After Paradise

6:30 p.m. Thursdays

“After Paradise” is dedicated to post-Camp Fire recovery information. Each Thursday night, the NSPR News Team will bring you the latest from government officials, rescue organizations, financial planners, trauma experts and local reporters.

What do YOU need to know ?If you have questions about Camp Fire recovery ask them by using the form below.

Marc Albert

While not typical, Silvera’s circumstances are far from unique. Fine print in insurance policies can leave huge gaps. But resources remain. It’s not a clear path. As Chelsea Irvine of the US Small Business Administration’s Disaster Assistance Program explains, a rejection by FEMA and even a refusal by SBA, can actually clear the way for direct help, but time is running out.

Home Saved, But Losses Nevertheless Huge

Jan 6, 2019
Marc Albert

Nine billion dollars. It’s about what an aircraft carrier costs the Navy. It’s also about how much insurers are being asked to compensate their customers after California’s particularly destructive fire season. Meanwhile, some are finding navigating insurance policies a challenge, especially where damage isn’t total. As Reporter Laura Flynn explains: design, materials and luck saved a man’s home. But policy clauses may prevent him ever being able to rebuild a cherished workshop and other buildings.

Paradise High Landing At Chico Airport

Jan 6, 2019
Benjamin Spillman / RGJ

Since November 8th, Paradise High School students have been studying remotely, via computers. They'll return from winter break on Monday to a school in a new location... a former office building near the Chico airport. Laura Wenus reports on how one teacher is preparing for the change.


Marc Albert

First some critical news for Paradise residents: town hall has partly reopened, but just about the only available service is obtaining parcel maps showing the location of septic tanks and leach fields. Officials are encouraging residents to obtain and submit the map along with right of entry authorizations for debris removal. The maps will reduce the chance of clean-up crews disturbing or damaging tanks and leach fields.

Noah Berger / AP Photo

At its peak, nearly 2,200 animals, including livestock were in Butte County emergency animal shelters. This week 527 remain, 167 cats and 34 dogs. The remainder: birds and livestock. Tomorrow, January 4th, these temporary shelters close, so reporter Christal Smith checked in with Lisa Almaguar with the Butte County Public Health Department to find out what the plans are for those animals.  


Tonight on After Paradise - It’s been eight weeks since the Camp Fire started. Fire victims are running out of time to claim pets in the emergency shelter. Plus: their homes were saved, but that didn’t prevent insurance woes, we look for solutions and an in depth look at the mechanics of what made the Camp Fire so fast, so deadly and why it could happen again.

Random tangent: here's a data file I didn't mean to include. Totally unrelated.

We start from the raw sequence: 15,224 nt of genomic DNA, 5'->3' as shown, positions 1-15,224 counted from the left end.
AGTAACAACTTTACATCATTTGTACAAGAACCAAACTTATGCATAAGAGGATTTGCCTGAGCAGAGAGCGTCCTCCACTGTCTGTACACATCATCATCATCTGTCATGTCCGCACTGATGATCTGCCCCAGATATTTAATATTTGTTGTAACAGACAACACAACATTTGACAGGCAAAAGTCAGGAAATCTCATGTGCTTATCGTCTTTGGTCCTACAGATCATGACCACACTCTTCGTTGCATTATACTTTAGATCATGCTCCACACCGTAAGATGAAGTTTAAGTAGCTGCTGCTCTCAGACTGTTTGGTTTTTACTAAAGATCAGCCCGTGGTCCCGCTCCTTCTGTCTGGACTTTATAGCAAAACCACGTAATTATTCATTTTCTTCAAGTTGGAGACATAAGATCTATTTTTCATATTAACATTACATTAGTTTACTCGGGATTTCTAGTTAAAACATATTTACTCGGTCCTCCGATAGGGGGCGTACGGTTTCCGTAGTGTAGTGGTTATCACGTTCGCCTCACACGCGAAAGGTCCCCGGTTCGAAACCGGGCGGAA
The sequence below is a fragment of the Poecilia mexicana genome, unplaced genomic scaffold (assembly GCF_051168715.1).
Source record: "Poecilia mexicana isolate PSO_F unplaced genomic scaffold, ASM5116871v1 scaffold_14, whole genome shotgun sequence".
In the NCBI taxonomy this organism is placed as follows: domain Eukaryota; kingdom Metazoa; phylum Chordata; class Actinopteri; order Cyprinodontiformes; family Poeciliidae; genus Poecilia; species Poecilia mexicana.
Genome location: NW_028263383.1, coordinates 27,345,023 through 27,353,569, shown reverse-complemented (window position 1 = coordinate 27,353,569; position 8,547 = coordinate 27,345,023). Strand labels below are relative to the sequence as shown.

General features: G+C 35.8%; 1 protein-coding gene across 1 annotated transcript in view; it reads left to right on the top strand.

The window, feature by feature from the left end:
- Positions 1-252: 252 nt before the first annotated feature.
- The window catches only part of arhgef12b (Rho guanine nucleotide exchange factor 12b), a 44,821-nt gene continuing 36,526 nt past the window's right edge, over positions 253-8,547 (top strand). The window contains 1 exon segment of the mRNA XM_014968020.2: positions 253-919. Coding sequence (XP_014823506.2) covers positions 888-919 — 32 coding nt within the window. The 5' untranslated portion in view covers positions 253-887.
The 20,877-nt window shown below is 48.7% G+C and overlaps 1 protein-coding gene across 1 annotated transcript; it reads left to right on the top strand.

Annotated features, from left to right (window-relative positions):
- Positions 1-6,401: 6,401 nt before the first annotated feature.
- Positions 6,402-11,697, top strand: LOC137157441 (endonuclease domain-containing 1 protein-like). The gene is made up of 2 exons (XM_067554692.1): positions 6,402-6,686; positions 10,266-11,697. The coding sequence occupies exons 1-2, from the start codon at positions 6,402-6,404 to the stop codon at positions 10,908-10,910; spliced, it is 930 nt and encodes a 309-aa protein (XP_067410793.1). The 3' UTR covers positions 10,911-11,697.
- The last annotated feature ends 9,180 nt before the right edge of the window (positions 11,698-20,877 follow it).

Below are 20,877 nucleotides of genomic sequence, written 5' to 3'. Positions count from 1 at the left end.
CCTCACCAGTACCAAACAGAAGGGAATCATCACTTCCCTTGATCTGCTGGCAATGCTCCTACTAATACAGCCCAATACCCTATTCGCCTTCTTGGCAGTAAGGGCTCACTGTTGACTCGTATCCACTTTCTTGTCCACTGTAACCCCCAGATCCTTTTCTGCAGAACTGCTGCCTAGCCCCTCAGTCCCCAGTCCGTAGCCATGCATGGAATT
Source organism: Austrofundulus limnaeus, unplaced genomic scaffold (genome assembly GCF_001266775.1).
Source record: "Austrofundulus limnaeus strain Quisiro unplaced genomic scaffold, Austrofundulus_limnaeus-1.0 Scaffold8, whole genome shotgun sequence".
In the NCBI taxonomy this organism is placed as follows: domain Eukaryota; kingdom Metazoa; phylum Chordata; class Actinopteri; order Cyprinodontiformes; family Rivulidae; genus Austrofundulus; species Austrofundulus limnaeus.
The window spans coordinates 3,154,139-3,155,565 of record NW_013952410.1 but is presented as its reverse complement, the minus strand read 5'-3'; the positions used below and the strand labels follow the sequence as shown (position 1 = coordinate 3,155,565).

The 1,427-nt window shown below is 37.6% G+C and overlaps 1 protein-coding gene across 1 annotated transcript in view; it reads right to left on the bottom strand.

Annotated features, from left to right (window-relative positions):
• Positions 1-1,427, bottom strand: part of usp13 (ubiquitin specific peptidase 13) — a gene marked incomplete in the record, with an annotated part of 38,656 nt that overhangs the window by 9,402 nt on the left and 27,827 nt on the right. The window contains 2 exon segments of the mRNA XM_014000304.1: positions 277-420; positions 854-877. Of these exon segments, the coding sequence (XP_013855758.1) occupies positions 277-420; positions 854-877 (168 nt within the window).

Tonight on After Paradise – it's been seven weeks since the Camp Fire started. In this episode we hear from three trauma experts about ways to cope, including why getting back into a routine is key to the healing process, how to know if you may be experiencing Post-Traumatic Stress Disorder and how writing can be an effective treatment for trauma. Plus we hear from an artist working on a project she hopes will one day welcome returning Paradise residents home.

Jessie Mercer


If there is one thing people have in common through every disaster, it’s that every person processes trauma differently. For Jessie Mercer, the break from grief comes in the form of art. Her art studio in Paradise burned to the ground, as did her parents’ home. Now she’s using an object that almost everyone who escaped the fire was able to bring with them to create something new from the city’s ashes. She’s collected more than 3,000 keys that will become something of a memorial sculpture. NSPR’s Tess Vigeland spoke with Mercer at our studios. 


Noah Berger / AP Photo

Dr. James Pennebaker has spent years studying how people cope with trauma, both as individuals and as part of a community. He’s a professor at the University of Texas at Austin and is author of the book Writing To Heal: A Guided Journal for Recovering from Trauma and Emotional Upheaval. In his research Pennebaker has followed the after effects of the Loma Prieta earthquake, and towns that experienced mass shootings, among other events and shares what he’s found.



Noah Berger / AP Photo

Post-Traumatic Stress Disorder is a condition that can affect a subset of people after a traumatic event like the Camp Fire. Symptoms can include nightmares or having memories about the trauma when you’re trying not to think about it to getting emotionally upset, having your heart start to race, trembling, shaking, or even getting nauseous when thinking about it. Dr. Anka Vujanovic is the Director of the Trauma and Stress Studies Center at the University of Houston. She said while some are at risk for the condition, the majority of Camp Fire survivors will recover and not develop PTSD.